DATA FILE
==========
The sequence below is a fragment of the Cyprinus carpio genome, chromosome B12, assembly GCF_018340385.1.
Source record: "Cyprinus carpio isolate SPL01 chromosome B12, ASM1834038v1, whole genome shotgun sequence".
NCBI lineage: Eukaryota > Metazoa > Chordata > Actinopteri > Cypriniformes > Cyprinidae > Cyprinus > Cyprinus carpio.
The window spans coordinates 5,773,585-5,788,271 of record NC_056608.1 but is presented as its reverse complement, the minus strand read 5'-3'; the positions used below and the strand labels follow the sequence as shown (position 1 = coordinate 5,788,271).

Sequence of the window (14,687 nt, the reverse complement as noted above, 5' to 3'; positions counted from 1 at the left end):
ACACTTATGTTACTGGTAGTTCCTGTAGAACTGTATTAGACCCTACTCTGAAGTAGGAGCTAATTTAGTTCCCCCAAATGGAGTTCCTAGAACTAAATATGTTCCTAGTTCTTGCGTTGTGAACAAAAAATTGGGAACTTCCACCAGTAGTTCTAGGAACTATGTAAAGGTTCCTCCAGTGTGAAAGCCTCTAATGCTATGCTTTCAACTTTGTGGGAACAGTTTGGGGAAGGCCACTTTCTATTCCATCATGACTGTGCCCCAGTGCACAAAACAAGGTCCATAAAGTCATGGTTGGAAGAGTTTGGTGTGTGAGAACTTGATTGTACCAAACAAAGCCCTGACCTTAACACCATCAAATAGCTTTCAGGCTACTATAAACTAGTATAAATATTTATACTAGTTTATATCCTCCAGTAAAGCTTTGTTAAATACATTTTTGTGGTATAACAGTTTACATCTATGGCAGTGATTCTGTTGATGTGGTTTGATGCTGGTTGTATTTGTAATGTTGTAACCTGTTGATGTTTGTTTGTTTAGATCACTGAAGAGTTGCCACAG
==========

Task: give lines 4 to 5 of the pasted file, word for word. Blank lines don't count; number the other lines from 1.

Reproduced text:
The window spans coordinates 5,773,585-5,788,271 of record NC_056608.1 but is presented as its reverse complement, the minus strand read 5'-3'; the positions used below and the strand labels follow the sequence as shown (position 1 = coordinate 5,788,271).

Sequence of the window (14,687 nt, the reverse complement as noted above, 5' to 3'; positions counted from 1 at the left end):